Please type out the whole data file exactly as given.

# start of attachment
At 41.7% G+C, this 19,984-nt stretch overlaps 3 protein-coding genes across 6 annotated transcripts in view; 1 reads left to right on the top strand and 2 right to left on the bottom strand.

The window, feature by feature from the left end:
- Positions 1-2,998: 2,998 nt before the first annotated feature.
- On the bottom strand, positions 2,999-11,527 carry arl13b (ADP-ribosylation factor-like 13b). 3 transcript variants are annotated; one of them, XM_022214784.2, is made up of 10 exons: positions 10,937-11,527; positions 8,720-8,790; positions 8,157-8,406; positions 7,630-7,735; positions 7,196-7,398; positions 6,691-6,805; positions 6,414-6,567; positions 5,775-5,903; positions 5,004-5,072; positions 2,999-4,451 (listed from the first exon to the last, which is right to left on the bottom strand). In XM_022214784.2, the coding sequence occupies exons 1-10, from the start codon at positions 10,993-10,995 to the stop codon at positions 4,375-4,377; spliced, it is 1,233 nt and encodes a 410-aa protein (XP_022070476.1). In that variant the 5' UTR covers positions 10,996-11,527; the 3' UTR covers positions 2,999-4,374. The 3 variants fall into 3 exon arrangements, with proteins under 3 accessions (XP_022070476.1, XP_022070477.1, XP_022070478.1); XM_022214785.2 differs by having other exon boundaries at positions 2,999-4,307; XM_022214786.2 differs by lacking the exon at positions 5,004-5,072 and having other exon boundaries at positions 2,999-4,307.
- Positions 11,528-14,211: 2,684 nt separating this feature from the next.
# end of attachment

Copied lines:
At 41.7% G+C, this 19,984-nt stretch overlaps 3 protein-coding genes across 6 annotated transcripts in view; 1 reads left to right on the top strand and 2 right to left on the bottom strand.

The window, feature by feature from the left end:
- Positions 1-2,998: 2,998 nt before the first annotated feature.
- On the bottom strand, positions 2,999-11,527 carry arl13b (ADP-ribosylation factor-like 13b). 3 transcript variants are annotated; one of them, XM_022214784.2, is made up of 10 exons: positions 10,937-11,527; positions 8,720-8,790; positions 8,157-8,406; positions 7,630-7,735; positions 7,196-7,398; positions 6,691-6,805; positions 6,414-6,567; positions 5,775-5,903; positions 5,004-5,072; positions 2,999-4,451 (listed from the first exon to the last, which is right to left on the bottom strand). In XM_022214784.2, the coding sequence occupies exons 1-10, from the start codon at positions 10,993-10,995 to the stop codon at positions 4,375-4,377; spliced, it is 1,233 nt and encodes a 410-aa protein (XP_022070476.1). In that variant the 5' UTR covers positions 10,996-11,527; the 3' UTR covers positions 2,999-4,374. The 3 variants fall into 3 exon arrangements, with proteins under 3 accessions (XP_022070476.1, XP_022070477.1, XP_022070478.1); XM_022214785.2 differs by having other exon boundaries at positions 2,999-4,307; XM_022214786.2 differs by lacking the exon at positions 5,004-5,072 and having other exon boundaries at positions 2,999-4,307.
- Positions 11,528-14,211: 2,684 nt separating this feature from the next.